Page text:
Incidence of Adenoid Hypertrophy in HIV Infected Individuals at a Tertiary Care Hospital
Arpit Saxena1, Sonam Saxena2
1Senior Resident, Department of Otorhinolaryngology, UPRIMS & R, Saifai, Etawah, UP, India.
2Medical Officer, Department of Otorhinolaryngology, UPRIMS & R, Saifai, Etawah, UP, India.
Corresponding Author:Arpit Saxena, Senior Resident, Department of Otorhinolaryngology, UPRIMS & R, Saifai, Etawah, UP, India. Tel: +91-9532306179; E-Mail:email@example.com
- Received Date: 04 Jun 2016 Accepted Date: 27 Jun 2016 Published Date: 01 Jul 2016
- Copyright © 2016 Saxena A
Citation: Saxena A and Saxena S. (2016). Incidence of Adenoid Hypertrophy in HIV Infected Individuals at a Tertiary Care Hospital. M J HIV. 1(1): 008.
To study the incidence of adenoid hypertrophy in HIV infected individuals.Introduction:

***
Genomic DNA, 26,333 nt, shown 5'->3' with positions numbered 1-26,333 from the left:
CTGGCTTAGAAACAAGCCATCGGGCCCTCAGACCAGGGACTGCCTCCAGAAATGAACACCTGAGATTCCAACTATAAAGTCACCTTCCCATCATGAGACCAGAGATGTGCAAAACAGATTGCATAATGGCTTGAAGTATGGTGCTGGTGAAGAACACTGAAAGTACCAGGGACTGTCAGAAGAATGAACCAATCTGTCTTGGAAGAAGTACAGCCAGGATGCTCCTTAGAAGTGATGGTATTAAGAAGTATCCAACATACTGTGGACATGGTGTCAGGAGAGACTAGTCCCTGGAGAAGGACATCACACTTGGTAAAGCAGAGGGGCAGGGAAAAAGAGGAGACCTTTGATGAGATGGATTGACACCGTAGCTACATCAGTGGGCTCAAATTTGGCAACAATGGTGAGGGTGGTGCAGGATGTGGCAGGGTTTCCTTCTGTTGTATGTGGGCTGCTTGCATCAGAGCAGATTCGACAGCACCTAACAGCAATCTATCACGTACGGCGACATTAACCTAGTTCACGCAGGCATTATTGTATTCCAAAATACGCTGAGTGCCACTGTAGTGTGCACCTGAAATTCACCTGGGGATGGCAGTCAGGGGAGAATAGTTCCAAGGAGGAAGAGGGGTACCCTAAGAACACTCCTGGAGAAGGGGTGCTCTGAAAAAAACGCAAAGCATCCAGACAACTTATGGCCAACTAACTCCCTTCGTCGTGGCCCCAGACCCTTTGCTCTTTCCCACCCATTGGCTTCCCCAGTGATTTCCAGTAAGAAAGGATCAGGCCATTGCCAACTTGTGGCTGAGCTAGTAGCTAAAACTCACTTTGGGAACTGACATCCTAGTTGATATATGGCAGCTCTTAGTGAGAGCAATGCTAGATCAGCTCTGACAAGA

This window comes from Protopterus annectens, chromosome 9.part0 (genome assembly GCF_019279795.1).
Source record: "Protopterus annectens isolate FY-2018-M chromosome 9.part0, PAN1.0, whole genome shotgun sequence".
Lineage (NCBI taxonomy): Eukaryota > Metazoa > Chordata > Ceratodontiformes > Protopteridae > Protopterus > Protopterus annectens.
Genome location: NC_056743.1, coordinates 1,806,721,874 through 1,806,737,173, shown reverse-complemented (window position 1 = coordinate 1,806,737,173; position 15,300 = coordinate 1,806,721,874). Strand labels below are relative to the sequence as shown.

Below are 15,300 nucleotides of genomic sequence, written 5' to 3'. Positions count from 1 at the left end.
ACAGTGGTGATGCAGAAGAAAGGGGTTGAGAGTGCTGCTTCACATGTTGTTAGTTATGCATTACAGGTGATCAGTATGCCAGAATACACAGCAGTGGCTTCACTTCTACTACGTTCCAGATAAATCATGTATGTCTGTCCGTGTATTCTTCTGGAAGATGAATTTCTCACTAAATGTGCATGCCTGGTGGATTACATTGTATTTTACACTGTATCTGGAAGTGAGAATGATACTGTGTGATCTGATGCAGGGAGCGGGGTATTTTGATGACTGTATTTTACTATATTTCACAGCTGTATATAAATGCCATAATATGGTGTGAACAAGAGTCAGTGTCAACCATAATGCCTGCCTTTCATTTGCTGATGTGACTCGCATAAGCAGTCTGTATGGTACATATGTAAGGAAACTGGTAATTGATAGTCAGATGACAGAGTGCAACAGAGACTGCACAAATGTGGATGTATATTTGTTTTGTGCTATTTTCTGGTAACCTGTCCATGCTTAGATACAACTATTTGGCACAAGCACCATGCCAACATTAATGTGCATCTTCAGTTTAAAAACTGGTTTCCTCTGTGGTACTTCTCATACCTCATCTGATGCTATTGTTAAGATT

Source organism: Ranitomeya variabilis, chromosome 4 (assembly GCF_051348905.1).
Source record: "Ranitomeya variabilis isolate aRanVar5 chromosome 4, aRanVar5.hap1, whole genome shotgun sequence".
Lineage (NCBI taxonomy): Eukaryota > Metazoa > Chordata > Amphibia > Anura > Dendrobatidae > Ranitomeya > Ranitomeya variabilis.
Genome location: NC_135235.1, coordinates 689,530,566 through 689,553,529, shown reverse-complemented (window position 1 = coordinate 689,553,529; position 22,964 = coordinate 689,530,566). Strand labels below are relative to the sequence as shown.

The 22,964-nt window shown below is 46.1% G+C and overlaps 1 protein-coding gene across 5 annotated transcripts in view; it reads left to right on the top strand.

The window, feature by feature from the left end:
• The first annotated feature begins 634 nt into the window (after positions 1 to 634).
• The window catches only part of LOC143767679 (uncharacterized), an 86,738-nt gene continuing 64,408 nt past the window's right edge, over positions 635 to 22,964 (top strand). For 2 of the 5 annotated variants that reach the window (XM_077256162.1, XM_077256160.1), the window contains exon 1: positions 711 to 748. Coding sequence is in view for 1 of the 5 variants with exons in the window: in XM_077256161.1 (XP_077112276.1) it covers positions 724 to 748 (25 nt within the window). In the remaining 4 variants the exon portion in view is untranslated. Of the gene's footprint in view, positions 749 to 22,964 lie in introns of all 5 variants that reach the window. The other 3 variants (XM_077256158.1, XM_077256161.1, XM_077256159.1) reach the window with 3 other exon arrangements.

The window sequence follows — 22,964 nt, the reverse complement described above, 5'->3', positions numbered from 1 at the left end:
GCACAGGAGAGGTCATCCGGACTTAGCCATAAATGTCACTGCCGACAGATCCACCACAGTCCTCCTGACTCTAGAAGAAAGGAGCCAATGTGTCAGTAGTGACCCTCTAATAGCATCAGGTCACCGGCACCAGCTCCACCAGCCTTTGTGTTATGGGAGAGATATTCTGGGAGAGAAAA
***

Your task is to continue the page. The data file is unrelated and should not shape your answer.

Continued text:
Adenoid is the condensation of lymphoid tissue at the posterosuperior wall of nasopharynx. Adenoids are part of waldeyer’s ring. It is considered to have a crucial role in immunological memory of child. There are reported and documented evidences of adenoid hypertrophy in Human Immune Deficiency Syndrome (HIV) infected individuals but there lacks a large study of such cases. The idea of the present study is to observe the status of adenoid hypertrophy in HIV infected individuals.Materials and Methods:
The study was conducted in the department of otolaryngology of a tertiary health care hospital. Patients were selected randomly from the register of ART centre of hospital that was undergoing treatment. 100 patients were selected who gave consent for inclusion into the study. A thorough otolaryngology examination was carried out which also included anterior rhinoscopy. All patients were then subjected to diagnostic nasal endoscopy. Adenoid status was recorded and lateral view X- ray of neck soft tissue was done to confirm adenoid hypertrophy.Results: